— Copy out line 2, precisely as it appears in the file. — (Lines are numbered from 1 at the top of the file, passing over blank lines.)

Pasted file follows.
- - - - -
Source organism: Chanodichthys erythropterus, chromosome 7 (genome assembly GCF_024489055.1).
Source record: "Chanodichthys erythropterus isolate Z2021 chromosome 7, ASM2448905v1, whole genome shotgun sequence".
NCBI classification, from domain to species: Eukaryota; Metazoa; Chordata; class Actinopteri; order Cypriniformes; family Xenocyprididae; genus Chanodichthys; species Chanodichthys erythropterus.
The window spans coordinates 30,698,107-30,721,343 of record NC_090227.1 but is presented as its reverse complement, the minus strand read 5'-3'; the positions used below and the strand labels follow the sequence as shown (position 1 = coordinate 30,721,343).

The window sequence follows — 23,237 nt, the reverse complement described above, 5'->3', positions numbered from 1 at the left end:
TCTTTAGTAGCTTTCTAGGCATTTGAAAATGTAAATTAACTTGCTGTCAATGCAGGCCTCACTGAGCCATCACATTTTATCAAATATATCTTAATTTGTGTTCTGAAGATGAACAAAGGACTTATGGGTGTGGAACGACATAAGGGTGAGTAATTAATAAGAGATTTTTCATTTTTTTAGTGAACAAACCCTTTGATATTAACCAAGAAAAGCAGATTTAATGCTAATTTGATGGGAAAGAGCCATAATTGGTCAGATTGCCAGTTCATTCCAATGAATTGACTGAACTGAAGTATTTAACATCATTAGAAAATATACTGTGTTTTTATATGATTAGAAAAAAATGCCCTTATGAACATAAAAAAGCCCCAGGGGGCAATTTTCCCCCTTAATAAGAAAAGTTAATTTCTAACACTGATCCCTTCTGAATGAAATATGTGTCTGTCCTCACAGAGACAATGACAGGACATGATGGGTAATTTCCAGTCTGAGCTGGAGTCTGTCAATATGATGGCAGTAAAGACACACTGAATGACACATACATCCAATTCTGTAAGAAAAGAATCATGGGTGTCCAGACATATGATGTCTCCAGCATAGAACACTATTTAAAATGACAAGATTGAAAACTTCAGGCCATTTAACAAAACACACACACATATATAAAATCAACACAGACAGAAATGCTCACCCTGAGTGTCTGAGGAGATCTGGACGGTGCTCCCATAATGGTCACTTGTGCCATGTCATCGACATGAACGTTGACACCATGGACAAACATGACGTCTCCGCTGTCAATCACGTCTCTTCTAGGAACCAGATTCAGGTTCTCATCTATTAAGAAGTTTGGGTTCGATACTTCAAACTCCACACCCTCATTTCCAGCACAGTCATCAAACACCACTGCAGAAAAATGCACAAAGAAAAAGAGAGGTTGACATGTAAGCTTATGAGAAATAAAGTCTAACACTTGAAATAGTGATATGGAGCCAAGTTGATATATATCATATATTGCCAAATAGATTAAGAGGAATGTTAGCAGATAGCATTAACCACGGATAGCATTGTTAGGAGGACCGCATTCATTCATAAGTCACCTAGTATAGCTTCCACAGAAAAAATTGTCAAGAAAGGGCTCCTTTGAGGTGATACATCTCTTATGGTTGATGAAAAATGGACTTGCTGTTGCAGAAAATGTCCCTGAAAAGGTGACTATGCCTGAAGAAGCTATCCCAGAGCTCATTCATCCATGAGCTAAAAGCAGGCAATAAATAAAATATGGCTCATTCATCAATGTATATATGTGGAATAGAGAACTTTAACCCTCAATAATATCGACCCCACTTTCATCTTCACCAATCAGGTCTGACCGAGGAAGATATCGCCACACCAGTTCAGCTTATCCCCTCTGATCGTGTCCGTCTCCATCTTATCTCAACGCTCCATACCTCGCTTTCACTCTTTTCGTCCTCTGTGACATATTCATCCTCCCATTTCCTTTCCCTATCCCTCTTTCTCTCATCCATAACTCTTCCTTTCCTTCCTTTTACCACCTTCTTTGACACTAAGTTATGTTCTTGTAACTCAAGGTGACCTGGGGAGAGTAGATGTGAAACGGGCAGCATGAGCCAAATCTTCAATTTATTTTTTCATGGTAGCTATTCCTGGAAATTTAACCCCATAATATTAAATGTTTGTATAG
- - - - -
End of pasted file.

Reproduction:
Source record: "Chanodichthys erythropterus isolate Z2021 chromosome 7, ASM2448905v1, whole genome shotgun sequence".